Are advisers obligated to recommend sustainable investments? June 2020

Alexandra+brown

Invest with Ethics founder Alexandra Brown believes that financial advisers are under and obligation to include considerations about sustainability when discussing investing with their clients. She recently hosted a webinar with the FPA to discuss the role advisers can plan in ESG investing as well as adviser responsibilities.

Do you think financial advisers are under an obligation to consider recommending sustainable investments?

I do. I believe that we all have a role in creating a sustainable environment, society and economy, but the finance industry is particularly important in achieving this. For instance, we are falling short of reaching the Sustainable Development Goals and urgently need to mobilise capital to meet the targets. Institutional investors are often seen as the stewards responsible for this, but I believe that financial advisers are an integral part of the investment chain and have a stewardship role too. Advisers are the link between clients and what their money is being used for, directly to companies or indirectly through institutions.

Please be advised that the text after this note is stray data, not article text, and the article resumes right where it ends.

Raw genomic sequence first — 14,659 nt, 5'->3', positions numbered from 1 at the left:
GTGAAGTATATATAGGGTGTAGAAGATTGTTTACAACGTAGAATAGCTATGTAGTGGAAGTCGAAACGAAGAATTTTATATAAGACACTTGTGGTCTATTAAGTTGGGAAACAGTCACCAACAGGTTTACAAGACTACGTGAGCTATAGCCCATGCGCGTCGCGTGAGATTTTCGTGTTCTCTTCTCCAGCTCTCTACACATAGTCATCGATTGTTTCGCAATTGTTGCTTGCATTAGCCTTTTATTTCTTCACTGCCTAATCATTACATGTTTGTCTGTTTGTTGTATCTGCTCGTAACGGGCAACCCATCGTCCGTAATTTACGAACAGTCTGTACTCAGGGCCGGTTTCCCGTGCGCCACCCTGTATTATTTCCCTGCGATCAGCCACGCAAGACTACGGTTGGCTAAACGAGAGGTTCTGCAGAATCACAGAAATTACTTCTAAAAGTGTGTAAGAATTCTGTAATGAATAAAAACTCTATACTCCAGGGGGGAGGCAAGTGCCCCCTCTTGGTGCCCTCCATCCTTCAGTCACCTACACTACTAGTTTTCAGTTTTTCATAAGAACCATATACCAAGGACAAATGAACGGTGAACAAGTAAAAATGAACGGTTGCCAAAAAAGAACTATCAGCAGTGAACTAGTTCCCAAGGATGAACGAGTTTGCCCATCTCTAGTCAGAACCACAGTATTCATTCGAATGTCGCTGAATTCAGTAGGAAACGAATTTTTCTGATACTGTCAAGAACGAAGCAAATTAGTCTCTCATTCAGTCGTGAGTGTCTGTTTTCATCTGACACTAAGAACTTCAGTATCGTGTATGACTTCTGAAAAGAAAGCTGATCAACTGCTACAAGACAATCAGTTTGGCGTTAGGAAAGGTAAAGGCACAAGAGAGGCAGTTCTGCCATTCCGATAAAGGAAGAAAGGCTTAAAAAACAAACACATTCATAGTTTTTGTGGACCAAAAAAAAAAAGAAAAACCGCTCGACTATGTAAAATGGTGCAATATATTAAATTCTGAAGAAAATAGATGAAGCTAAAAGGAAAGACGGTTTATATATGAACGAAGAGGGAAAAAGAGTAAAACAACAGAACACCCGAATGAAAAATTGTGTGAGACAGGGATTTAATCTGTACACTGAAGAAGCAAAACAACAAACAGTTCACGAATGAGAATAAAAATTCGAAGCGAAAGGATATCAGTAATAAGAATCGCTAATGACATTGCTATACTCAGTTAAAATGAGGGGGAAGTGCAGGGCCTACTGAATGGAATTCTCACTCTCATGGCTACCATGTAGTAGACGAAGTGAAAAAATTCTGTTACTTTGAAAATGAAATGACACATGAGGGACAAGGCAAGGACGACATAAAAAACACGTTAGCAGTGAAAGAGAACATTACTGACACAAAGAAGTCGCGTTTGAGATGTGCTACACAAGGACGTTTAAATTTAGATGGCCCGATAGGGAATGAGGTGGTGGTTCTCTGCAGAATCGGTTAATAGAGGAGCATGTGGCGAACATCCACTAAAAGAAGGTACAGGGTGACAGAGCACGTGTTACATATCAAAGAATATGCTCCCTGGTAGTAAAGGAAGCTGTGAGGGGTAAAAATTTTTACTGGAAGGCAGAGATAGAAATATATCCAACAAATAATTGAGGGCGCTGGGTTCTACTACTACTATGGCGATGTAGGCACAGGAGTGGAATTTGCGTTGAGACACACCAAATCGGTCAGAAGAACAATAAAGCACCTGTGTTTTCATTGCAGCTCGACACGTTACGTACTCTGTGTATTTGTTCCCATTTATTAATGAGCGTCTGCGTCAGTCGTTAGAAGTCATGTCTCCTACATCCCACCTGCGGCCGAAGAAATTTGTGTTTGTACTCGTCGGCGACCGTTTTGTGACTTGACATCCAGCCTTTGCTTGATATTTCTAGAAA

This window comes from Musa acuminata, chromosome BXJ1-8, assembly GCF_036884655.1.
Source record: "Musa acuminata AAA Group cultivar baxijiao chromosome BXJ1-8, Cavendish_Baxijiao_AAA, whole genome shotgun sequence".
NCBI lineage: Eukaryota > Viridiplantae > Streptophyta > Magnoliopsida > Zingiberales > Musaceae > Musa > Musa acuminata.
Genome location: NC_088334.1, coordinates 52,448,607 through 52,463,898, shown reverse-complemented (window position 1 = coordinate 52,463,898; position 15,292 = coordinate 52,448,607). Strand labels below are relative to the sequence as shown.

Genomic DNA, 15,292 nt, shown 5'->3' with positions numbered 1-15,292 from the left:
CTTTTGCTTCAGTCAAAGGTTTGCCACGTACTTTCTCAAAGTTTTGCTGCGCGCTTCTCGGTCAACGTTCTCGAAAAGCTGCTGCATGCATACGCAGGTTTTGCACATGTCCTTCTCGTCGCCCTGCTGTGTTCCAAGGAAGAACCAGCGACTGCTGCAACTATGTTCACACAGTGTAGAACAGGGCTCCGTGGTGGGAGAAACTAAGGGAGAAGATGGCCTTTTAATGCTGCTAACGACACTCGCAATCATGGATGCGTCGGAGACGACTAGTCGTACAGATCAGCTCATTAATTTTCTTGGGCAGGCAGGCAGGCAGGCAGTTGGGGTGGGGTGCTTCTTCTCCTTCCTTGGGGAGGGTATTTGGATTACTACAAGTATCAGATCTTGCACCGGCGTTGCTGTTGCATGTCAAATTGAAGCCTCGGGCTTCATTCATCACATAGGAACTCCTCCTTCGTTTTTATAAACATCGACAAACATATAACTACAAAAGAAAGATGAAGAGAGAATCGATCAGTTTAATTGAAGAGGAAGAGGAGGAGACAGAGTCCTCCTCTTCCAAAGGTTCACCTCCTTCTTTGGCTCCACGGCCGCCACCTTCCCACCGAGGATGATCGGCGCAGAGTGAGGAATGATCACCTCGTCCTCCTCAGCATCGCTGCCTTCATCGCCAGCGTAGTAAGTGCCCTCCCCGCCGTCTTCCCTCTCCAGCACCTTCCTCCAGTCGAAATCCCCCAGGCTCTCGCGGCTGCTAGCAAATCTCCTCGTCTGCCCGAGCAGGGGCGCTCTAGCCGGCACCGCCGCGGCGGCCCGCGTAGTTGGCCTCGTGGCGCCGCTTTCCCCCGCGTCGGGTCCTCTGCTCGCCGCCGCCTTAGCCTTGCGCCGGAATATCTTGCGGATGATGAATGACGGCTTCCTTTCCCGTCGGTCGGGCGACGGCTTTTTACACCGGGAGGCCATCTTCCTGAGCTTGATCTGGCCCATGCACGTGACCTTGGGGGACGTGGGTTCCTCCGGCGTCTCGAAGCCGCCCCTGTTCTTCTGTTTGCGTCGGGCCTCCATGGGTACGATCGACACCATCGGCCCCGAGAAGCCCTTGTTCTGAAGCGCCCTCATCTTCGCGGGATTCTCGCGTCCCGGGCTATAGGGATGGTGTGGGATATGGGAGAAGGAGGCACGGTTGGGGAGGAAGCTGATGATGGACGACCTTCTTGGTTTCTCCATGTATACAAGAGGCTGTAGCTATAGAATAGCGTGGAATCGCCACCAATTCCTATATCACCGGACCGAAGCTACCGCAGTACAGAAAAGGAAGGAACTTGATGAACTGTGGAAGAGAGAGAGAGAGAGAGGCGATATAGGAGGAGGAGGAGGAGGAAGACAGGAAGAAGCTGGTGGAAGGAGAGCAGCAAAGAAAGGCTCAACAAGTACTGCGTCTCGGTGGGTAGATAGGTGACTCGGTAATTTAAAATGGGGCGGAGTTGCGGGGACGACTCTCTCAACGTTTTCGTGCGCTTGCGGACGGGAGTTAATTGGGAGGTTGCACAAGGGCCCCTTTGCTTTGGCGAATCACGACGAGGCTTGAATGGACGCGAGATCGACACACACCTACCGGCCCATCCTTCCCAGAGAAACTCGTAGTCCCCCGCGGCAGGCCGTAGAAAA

Collectively, advisers hold a lot of influence for a sustainable future through the purposeful allocation of capital. I also think that a sustainable future is in a client’s best interests, especially as advisers need to consider the long-term consequences of their advice.